Engineering broadband light absorbers is crucial to many applications, including energy-harvesting devices and optical interconnects. The performances of an ideal absorber are that of a black body, a dark material that absorbs radiation at all angles and polarizations. Despite advances in micrometre-thick films, the absorbers available to date are still far from an ideal black body. Here, we describe a disordered nanostructured material that shows an almost ideal black-body absorption of 98–99% between 400 and 1,400 nm that is insensitive to the angle and polarization of the incident light. The material comprises nanoparticles composed of a nanorod with a nanosphere of 30 nm diameter attached. When diluted into liquids, a small concentration of nanoparticles absorbs on average 26% more than carbon nanotubes, the darkest material available to date. By pumping a dye optical amplifier with nanosecond pulses of ∼100 mW power, we harness the structural darkness of the material and create a new type of light source, which generates monochromatic emission (∼5 nm wide) without the need for any resonance. This is achieved through the dynamics of light condensation in which all absorbed electromagnetic energy spontaneously generates single-colour energy pulses.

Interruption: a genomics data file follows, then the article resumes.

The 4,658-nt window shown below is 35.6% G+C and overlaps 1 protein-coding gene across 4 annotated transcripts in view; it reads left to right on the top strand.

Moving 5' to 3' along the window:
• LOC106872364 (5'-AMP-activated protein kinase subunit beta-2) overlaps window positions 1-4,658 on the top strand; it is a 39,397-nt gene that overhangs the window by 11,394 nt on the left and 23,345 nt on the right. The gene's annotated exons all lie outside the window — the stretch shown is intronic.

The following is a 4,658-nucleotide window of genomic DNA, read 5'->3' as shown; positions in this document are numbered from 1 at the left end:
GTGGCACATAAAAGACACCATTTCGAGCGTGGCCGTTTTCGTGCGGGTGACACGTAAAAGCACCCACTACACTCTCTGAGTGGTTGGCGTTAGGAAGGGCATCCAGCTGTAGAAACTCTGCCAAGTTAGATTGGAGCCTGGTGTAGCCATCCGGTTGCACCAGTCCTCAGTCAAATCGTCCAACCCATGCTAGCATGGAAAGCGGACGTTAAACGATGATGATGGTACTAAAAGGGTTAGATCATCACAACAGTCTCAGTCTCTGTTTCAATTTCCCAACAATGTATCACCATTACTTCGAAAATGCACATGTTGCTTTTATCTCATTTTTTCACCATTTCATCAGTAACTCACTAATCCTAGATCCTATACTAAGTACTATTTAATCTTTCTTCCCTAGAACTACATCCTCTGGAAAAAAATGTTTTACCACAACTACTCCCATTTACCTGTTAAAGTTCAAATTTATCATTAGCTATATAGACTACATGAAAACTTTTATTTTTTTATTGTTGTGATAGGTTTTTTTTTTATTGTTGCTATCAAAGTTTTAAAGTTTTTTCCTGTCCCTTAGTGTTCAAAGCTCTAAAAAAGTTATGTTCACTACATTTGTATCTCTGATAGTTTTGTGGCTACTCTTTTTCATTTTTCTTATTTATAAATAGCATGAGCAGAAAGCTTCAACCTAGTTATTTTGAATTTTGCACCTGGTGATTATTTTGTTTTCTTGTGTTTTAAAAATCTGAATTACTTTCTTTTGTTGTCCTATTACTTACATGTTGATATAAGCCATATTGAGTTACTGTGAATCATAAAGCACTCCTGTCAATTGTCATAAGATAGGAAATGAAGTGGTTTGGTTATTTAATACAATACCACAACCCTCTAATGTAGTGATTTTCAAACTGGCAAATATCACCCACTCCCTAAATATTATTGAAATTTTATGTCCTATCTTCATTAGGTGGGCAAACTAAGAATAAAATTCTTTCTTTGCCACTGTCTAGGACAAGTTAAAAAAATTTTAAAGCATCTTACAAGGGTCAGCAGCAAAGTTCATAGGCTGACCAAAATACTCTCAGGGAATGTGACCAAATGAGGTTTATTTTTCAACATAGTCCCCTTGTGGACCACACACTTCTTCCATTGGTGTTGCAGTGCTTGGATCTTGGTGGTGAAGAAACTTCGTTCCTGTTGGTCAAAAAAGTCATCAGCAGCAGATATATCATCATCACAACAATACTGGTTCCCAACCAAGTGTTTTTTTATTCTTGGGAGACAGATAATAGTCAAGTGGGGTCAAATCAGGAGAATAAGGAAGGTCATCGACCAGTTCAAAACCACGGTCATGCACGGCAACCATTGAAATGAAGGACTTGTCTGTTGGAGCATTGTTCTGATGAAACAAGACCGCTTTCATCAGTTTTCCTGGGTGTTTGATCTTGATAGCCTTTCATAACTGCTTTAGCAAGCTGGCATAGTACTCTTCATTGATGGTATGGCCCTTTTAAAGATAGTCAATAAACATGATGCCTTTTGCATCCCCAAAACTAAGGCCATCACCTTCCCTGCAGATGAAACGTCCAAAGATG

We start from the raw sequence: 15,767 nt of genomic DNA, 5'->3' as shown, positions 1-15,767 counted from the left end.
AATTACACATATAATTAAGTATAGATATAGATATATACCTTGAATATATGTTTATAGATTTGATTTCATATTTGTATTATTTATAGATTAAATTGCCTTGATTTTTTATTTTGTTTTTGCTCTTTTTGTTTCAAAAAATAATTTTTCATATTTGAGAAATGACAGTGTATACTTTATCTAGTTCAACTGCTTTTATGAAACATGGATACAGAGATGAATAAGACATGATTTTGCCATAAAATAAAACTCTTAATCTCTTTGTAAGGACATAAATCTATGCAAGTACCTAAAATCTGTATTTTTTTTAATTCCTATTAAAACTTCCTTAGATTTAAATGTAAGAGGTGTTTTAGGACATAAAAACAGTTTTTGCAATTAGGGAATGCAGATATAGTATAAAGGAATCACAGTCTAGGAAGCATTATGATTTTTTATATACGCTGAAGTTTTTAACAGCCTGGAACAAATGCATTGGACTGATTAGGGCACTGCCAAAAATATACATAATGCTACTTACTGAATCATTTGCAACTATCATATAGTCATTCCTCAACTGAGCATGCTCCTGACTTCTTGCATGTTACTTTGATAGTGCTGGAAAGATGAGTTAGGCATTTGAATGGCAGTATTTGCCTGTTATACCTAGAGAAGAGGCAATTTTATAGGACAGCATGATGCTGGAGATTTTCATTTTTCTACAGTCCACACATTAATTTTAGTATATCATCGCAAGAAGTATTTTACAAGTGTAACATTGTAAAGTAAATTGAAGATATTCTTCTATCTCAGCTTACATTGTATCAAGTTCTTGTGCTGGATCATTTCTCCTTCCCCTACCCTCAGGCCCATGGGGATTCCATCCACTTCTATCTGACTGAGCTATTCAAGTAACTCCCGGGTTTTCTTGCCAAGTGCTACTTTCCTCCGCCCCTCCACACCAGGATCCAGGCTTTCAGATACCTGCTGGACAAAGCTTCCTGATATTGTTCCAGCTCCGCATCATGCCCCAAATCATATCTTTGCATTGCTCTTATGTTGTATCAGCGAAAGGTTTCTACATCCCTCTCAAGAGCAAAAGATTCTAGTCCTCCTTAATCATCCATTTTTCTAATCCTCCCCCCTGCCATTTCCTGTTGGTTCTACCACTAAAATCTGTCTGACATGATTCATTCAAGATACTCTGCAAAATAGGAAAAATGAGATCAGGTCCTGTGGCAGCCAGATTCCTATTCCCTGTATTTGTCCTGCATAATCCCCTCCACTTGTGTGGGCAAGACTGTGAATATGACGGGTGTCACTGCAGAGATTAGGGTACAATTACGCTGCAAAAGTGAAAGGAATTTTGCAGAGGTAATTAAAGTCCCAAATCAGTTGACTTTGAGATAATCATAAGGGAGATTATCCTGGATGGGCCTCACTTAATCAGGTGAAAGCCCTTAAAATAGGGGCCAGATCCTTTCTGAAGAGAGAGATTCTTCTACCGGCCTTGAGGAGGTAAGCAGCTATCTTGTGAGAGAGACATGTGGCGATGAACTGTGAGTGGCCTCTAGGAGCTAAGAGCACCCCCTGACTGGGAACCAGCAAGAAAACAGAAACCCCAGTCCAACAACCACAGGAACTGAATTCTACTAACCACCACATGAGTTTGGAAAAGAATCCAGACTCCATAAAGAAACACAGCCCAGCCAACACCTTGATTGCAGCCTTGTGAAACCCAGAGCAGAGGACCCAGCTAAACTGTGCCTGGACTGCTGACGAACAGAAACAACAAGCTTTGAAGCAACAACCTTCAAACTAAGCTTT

Read more in Nature Nanotechnology, volume 11, pages 60–66 (2016)